Keiller TN
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One of my favorites is recorded in the book of I Samuel 17. I don't know which side was actually inferior, because both Israelites and Philistines were acting cowardly. Goliath, however challenged the Jews to send out a combatant to fight him. A shepherd boy, David, took the challenge and the rest is history. There are a number of other battles in the Old Testament that have inferiors beating the superior forces. Another fine example is Jonathan and his armor bearer who went up against a Philistine garrison with an interesting outcome. I believe a British officer used this account in I Samuel 14 to his advantage in a battle in the 20th century.
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Old May 14, 2000, 11:28 AM   #33
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Here is a great Old Testament story:
Gideon and three hundred men rout the
combined armies of Midian and Amalek.
Judges 6-8.
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Old May 14, 2000, 02:58 PM   #34
Bill Mitchell
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1836--780 Texians caught nearly twice as many Mexicans under Santa Anna napping(literally) at San Jacinto,and the Republic of Texas was secured.

Bill

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Old May 14, 2000, 03:10 PM   #35
riddleofsteel
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small but detirmined Irish forces of the IRA bleed the British occupation forces and goverment intrastructure until Britan agrees to partition the country and southern Ireland is quasi-free for the first time in over 400 years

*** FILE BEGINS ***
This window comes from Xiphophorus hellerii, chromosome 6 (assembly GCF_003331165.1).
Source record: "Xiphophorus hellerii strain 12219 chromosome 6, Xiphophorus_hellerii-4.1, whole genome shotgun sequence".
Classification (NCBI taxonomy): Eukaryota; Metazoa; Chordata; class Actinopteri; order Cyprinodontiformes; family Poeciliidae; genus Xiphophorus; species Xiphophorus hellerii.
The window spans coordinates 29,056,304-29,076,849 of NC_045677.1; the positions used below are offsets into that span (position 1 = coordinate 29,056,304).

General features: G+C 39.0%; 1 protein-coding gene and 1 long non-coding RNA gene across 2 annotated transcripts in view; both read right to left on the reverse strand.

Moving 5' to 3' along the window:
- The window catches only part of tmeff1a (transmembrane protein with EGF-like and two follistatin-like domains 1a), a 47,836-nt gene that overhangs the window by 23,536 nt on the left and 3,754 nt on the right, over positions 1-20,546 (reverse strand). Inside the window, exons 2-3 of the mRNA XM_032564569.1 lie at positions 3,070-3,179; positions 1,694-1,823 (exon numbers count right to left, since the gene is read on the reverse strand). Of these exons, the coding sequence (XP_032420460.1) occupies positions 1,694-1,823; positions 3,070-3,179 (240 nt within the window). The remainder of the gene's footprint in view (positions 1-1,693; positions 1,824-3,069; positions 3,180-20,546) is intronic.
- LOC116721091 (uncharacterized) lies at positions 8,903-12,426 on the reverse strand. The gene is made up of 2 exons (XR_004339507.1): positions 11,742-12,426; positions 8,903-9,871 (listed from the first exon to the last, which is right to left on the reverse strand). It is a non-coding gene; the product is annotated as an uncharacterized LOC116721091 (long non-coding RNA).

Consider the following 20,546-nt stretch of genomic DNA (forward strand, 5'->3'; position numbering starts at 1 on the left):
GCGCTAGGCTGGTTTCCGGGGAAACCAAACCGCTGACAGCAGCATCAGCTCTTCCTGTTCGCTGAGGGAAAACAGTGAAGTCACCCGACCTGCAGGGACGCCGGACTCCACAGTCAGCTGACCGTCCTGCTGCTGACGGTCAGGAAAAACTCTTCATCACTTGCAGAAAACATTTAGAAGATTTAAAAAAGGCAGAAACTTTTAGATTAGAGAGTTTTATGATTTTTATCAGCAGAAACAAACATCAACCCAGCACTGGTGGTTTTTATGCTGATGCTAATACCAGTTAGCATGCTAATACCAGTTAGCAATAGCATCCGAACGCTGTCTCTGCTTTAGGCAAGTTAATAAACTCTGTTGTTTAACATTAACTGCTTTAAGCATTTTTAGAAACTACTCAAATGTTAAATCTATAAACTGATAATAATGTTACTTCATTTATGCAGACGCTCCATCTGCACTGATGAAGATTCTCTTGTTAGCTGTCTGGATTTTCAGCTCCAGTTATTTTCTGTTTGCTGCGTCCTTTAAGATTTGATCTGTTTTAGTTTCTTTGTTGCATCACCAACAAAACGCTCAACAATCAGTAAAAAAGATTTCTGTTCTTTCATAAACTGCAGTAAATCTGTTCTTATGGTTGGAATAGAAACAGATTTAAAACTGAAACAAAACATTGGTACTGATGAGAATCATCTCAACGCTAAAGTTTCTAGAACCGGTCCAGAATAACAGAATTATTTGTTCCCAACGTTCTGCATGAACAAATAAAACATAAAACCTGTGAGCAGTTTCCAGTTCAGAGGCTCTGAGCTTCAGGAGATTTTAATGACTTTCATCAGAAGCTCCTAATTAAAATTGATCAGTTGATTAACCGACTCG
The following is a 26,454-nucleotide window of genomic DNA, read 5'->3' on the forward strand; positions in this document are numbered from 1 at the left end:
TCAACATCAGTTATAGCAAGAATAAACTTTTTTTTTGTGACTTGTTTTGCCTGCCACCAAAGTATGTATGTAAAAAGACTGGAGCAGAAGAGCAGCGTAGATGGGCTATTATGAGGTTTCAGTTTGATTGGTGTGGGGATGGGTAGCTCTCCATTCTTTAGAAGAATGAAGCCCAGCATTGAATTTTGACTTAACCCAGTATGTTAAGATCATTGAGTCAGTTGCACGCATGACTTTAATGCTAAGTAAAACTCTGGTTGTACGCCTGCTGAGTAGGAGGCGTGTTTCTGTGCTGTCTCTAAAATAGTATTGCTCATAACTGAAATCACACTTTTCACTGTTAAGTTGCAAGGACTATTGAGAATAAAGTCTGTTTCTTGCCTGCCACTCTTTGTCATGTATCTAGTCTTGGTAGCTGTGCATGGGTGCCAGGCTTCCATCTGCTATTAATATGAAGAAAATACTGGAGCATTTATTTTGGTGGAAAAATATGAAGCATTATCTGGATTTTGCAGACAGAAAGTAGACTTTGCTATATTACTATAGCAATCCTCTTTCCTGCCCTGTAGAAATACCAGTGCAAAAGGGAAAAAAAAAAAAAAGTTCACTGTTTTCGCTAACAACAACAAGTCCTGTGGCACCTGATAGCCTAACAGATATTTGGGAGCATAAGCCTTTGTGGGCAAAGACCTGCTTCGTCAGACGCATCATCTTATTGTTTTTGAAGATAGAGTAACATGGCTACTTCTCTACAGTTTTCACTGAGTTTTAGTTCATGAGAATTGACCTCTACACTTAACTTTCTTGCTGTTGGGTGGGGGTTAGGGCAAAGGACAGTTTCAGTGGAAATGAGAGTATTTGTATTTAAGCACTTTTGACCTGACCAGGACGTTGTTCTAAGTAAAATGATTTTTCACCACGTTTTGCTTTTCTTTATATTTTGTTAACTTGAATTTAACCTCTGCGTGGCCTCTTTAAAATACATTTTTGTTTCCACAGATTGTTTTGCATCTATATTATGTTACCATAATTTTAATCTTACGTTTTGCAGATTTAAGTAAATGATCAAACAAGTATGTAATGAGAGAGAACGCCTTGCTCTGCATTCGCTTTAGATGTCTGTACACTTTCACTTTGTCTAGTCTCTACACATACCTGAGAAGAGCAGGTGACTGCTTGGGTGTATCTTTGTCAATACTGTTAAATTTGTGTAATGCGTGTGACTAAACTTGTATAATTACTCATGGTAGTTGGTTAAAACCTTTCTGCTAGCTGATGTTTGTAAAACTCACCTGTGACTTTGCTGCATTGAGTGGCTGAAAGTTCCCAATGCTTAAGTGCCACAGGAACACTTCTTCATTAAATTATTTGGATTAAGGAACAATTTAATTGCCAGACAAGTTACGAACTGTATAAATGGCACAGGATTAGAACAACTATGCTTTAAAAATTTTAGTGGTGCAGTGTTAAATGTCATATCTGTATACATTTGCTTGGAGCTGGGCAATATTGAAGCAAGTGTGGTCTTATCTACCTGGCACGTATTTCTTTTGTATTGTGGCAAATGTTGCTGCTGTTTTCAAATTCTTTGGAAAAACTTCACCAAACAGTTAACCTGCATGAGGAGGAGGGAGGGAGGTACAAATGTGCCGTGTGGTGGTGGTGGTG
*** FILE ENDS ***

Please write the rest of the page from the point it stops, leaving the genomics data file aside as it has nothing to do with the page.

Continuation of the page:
this won't be popular but her goes.

detirmined underground forces in Viet Nam resist the French, Japanese, French again and then American occupational forces, never really winning very many battles at all until all the big dogs take thier toys and go home in frustration.

------------------
Democracy is two wolves and a lamb voting on what is for lunch.
Liberty is a well armed lamb contesting the outcome of the vote.
Let he that hath no sword sell his garment and buy one. Luke 22-36
They all hold swords, being expert in war: every man hath his sword upon his thigh because of fear in the night. Song of Solomon 3-8
The man that can keep his head and aims carefully when the situation has gone bad and lead is flying usually wins the fight.
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Old May 14, 2000, 03:13 PM   #36
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Orde Wingate (of WW II Chindit fame) had just captured an Italian fortress in Ethiopia. The telephone rang. He had an Italian speaking officer answer it. His "Italian" officer reported that they were being attacked by a large force of British infantry and armor and that said force was headed in the caller's direction next. Wingate and his men (a paltry force) then walked into the next fort which was abandoned.

Not to knock the Italians, but has anybody read Capt. Erwin Rommel's WW I book, Infantry Attacks? With a few companies of infantry, Rommel bluffed and captured over 10,000 Italians, 200 machine guns, 18 cannons in Longarone.